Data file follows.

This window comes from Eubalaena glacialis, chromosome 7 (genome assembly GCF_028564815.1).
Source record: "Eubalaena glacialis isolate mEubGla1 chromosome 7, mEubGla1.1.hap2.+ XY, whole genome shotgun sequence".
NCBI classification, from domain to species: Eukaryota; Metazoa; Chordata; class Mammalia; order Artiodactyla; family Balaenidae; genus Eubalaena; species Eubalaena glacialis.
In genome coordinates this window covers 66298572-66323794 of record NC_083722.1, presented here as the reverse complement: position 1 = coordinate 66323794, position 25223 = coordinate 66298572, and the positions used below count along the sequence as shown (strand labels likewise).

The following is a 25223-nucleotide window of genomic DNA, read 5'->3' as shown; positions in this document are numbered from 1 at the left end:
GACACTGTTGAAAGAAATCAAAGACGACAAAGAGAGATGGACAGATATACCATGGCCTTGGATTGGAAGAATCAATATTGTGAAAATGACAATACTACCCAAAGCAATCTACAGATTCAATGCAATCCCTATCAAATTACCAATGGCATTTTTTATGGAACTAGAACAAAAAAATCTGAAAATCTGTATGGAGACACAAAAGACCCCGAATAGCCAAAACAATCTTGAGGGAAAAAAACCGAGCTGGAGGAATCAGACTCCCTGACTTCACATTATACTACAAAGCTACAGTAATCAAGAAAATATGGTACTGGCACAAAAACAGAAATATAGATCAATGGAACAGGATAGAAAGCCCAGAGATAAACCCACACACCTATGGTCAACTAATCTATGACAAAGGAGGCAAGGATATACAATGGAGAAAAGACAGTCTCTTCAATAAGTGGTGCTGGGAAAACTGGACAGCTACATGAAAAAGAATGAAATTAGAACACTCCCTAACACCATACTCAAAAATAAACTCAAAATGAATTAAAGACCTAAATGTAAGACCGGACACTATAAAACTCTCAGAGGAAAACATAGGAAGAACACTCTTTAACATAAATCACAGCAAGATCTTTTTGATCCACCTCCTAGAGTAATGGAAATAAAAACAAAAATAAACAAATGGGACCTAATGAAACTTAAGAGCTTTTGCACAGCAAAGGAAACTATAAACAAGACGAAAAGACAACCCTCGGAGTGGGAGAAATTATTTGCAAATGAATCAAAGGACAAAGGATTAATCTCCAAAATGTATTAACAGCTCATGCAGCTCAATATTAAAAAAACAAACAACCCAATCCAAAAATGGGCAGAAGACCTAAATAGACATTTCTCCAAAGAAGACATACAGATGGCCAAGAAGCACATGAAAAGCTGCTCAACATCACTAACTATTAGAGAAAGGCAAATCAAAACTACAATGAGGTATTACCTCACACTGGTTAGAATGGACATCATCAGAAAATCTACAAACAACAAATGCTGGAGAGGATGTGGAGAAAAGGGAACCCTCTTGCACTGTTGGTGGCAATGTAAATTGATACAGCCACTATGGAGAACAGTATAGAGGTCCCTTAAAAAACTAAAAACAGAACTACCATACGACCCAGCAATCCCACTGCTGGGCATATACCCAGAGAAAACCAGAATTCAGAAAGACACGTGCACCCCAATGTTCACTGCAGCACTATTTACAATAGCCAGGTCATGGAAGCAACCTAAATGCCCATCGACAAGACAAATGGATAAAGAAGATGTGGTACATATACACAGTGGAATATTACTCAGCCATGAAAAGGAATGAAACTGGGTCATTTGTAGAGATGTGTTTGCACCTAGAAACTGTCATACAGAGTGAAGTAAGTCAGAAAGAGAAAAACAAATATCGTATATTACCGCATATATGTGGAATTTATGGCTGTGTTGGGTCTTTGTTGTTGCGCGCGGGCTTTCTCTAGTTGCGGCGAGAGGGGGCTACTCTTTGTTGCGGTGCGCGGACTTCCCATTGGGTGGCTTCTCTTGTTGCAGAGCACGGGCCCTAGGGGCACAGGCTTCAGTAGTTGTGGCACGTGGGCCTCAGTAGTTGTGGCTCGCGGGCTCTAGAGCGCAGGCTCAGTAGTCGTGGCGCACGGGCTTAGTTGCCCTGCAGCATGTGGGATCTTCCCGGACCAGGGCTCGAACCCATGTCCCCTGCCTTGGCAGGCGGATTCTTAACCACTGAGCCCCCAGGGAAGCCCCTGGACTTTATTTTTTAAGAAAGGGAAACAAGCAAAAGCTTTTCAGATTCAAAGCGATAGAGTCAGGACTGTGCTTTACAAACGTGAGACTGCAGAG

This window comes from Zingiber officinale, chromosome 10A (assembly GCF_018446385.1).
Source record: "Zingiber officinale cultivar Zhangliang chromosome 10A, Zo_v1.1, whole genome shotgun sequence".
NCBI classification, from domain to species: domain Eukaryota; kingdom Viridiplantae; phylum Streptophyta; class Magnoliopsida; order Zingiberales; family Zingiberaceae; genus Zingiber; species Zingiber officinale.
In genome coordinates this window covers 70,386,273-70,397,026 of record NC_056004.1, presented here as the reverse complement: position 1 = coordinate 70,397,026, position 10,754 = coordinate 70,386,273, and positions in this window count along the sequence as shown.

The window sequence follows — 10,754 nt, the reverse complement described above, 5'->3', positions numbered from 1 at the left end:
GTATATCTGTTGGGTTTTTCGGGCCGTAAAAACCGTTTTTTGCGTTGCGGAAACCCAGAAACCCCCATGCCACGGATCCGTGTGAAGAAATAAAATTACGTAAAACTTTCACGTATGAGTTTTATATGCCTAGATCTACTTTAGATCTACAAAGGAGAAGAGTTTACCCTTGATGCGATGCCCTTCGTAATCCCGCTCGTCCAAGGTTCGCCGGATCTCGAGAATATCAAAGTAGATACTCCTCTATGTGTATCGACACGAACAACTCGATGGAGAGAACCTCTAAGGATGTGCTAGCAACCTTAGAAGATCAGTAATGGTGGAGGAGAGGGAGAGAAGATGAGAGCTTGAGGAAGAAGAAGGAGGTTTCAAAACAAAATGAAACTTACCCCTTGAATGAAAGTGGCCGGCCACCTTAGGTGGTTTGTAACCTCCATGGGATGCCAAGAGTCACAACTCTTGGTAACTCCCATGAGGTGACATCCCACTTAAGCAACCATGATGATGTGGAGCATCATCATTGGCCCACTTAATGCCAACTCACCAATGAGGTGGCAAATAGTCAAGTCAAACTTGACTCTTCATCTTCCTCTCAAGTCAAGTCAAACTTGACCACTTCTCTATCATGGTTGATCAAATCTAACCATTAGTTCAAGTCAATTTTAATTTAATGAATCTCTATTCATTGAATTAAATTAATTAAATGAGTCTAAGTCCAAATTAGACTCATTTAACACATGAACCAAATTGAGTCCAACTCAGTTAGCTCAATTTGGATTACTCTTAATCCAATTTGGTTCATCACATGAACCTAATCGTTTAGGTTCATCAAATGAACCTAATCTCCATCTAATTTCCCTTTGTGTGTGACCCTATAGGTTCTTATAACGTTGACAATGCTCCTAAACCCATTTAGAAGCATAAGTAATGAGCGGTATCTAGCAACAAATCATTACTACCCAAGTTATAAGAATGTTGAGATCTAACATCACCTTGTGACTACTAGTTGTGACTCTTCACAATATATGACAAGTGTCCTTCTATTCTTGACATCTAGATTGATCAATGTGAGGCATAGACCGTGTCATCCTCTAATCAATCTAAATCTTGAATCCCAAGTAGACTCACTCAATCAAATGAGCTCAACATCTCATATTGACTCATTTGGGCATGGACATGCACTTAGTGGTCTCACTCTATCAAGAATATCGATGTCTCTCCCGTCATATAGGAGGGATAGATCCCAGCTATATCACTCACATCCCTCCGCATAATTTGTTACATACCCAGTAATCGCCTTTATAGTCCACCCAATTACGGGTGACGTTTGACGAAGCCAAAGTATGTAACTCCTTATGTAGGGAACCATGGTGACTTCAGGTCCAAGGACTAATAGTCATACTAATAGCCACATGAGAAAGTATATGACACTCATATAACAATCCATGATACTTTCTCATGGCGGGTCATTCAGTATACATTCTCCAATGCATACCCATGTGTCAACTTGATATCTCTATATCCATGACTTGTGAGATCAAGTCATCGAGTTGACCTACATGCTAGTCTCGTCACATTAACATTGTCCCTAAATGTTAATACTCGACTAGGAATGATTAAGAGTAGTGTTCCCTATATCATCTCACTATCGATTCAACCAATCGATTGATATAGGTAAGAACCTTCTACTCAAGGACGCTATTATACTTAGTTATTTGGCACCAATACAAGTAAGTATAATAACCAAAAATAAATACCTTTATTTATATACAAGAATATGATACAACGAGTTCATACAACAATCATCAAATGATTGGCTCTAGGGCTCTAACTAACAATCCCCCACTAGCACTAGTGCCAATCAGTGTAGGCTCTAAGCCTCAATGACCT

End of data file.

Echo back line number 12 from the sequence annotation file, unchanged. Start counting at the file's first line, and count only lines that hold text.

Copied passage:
GTATATCTGTTGGGTTTTTCGGGCCGTAAAAACCGTTTTTTGCGTTGCGGAAACCCAGAAACCCCCATGCCACGGATCCGTGTGAAGAAATAAAATTACGTAAAACTTTCACGTATGAGTTTTATATGCCTAGATCTACTTTAGATCTACAAAGGAGAAGAGTTTACCCTTGATGCGATGCCCTTCGTAATCCCGCTCGTCCAAGGTTCGCCGGATCTCGAGAATATCAAAGTAGATACTCCTCTATGTGTATCGACACGAACAACTCGATGGAGAGAACCTCTAAGGATGTGCTAGCAACCTTAGAAGATCAGTAATGGTGGAGGAGAGGGAGAGAAGATGAGAGCTTGAGGAAGAAGAAGGAGGTTTCAAAACAAAATGAAACTTACCCCTTGAATGAAAGTGGCCGGCCACCTTAGGTGGTTTGTAACCTCCATGGGATGCCAAGAGTCACAACTCTTGGTAACTCCCATGAGGTGACATCCCACTTAAGCAACCATGATGATGTGGAGCATCATCATTGGCCCACTTAATGCCAACTCACCAATGAGGTGGCAAATAGTCAAGTCAAACTTGACTCTTCATCTTCCTCTCAAGTCAAGTCAAACTTGACCACTTCTCTATCATGGTTGATCAAATCTAACCATTAGTTCAAGTCAATTTTAATTTAATGAATCTCTATTCATTGAATTAAATTAATTAAATGAGTCTAAGTCCAAATTAGACTCATTTAACACATGAACCAAATTGAGTCCAACTCAGTTAGCTCAATTTGGATTACTCTTAATCCAATTTGGTTCATCACATGAACCTAATCGTTTAGGTTCATCAAATGAACCTAATCTCCATCTAATTTCCCTTTGTGTGTGACCCTATAGGTTCTTATAACGTTGACAATGCTCCTAAACCCATTTAGAAGCATAAGTAATGAGCGGTATCTAGCAACAAATCATTACTACCCAAGTTATAAGAATGTTGAGATCTAACATCACCTTGTGACTACTAGTTGTGACTCTTCACAATATATGACAAGTGTCCTTCTATTCTTGACATCTAGATTGATCAATGTGAGGCATAGACCGTGTCATCCTCTAATCAATCTAAATCTTGAATCCCAAGTAGACTCACTCAATCAAATGAGCTCAACATCTCATATTGACTCATTTGGGCATGGACATGCACTTAGTGGTCTCACTCTATCAAGAATATCGATGTCTCTCCCGTCATATAGGAGGGATAGATCCCAGCTATATCACTCACATCCCTCCGCATAATTTGTTACATACCCAGTAATCGCCTTTATAGTCCACCCAATTACGGGTGACGTTTGACGAAGCCAAAGTATGTAACTCCTTATGTAGGGAACCATGGTGACTTCAGGTCCAAGGACTAATAGTCATACTAATAGCCACATGAGAAAGTATATGACACTCATATAACAATCCATGATACTTTCTCATGGCGGGTCATTCAGTATACATTCTCCAATGCATACCCATGTGTCAACTTGATATCTCTATATCCATGACTTGTGAGATCAAGTCATCGAGTTGACCTACATGCTAGTCTCGTCACATTAACATTGTCCCTAAATGTTAATACTCGACTAGGAATGATTAAGAGTAGTGTTCCCTATATCATCTCACTATCGATTCAACCAATCGATTGATATAGGTAAGAACCTTCTACTCAAGGACGCTATTATACTTAGTTATTTGGCACCAATACAAGTAAGTATAATAACCAAAAATAAATACCTTTATTTATATACAAGAATATGATACAACGAGTTCATACAACAATCATCAAATGATTGGCTCTAGGGCTCTAACTAACAATCCCCCACTAGCACTAGTGCCAATCAGTGTAGGCTCTAAGCCTCAATGACCT